GLENVILLE -- The Town Board has declared a community plan developed by Alplaus residents "a valuable resource" for town planning officials, giving some official weight to residents' hopes to preserve their hamlet's community character.
The measure approved by the Town Board on Wednesday falls short of residents' hopes of having their plan adopted as part of the town's comprensive plan, but nevertheless said it will be considered when town officials review development plans in and around the hamlet.
"I'm glad we were able to find a compromise," said Town Supervisor Chris Koetzle. "This is a very strong document."
The plan was developed by the Alplaus Residents' Association with some help from former Town Board member Jim Martin, a professional land use planner. The association had hoped their plan could become an official part of the town comprehensive land use plan. But when they presented the plan on April 3, Koetzle told them it was too soon to change the comprehensive plan, which was adopted in 2017.
"I'd like to thank the Alplaus residents for the passion they have for the neighborhood," said Town Board member Michael Godlewski. "I would hope other neighborhoods are watching."
Alplaus, with about 400 residents, is filled with houses built in the late 1800s and early 1900s, making it one of the older communities in Glenville, much of which is characterized by post-World War II suburban development. Residents say their community is unique and they want to preserve it.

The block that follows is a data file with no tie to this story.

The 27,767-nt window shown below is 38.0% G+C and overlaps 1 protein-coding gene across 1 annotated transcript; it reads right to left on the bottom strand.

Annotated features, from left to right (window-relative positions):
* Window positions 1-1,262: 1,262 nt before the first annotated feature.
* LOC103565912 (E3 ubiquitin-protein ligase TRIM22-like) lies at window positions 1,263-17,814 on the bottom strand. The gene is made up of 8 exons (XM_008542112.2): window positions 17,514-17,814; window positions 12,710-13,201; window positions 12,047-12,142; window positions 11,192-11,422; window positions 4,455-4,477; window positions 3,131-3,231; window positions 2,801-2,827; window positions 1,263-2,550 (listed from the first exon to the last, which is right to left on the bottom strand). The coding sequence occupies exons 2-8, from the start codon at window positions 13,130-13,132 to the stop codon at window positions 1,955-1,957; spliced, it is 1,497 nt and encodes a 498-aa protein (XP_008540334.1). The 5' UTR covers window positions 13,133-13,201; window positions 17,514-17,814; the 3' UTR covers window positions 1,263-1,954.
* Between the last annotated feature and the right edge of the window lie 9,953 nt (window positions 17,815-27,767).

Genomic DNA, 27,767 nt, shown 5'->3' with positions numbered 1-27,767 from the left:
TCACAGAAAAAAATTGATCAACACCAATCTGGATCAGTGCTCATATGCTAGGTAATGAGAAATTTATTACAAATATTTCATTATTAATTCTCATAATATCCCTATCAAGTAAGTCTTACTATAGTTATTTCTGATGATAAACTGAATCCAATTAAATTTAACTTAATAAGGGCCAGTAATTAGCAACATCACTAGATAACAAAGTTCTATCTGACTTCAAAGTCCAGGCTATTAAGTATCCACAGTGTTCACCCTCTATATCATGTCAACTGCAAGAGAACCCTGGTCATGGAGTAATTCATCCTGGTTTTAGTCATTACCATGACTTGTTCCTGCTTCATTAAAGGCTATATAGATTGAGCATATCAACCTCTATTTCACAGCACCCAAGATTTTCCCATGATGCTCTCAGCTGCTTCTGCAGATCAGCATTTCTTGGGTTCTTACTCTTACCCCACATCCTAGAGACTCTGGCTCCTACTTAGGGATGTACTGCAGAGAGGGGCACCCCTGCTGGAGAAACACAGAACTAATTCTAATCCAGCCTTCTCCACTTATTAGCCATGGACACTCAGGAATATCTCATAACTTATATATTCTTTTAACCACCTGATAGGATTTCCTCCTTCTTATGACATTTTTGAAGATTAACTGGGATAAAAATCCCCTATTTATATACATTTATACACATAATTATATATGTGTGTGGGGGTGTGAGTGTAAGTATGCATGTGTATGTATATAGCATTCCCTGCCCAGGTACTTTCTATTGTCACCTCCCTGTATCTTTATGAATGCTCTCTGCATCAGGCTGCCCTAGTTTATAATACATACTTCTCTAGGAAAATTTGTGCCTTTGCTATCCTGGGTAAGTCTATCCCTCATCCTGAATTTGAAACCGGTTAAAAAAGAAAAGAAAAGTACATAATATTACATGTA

The residents' Alplaus Hamlet Plan calls for seeking town help with issues like speeding enforcement on Alplaus Avenue, including electronic radar speed signs; building wider shoulders or sidewalks to increase pedestrian safety; providing crosswalks; and improving lighting and drainage.
A dozen residents at the meeting applauded the Town Board vote.
Gray Watkins, an attorney on the residents' association board, said the residents' next steps will be to start working with the town and Schenectady County officials on specific items for action.
In large part, the residents' efforts to control their own destiny stems from public debate in 2016-2017, when a high-density development was proposed along the Mohawk River frontage just south of the settled area, on an industrial brownfield site and a marina. Those plans were ultimately withdrawn in the face of residents' criticism, but it spurred discussion among residents' about wanting to offer their own vision for the future.
The current town comprehensive plan, which was adopted in October 2017 after three years of development and review, calls for keeping Alplaus' residential character, but -- significantly -- it doesn't consider the riverfront lands to be part of the hamlet. The residents say it should be, arguing that the riverfront is an integral part of the hamlet, and how it is developed could change the community. That disagreement remains unresolved.
The Town Board resolution says that the residents' plan will be considered "a valuable resource for town staff and all the town's committees and commissions to consider in their deliberations that relate to the hamlet, to the extent that it is not inconsistent with the town's Comprehensive Plan, Zoning Code or any other official documentation related to the hamlet."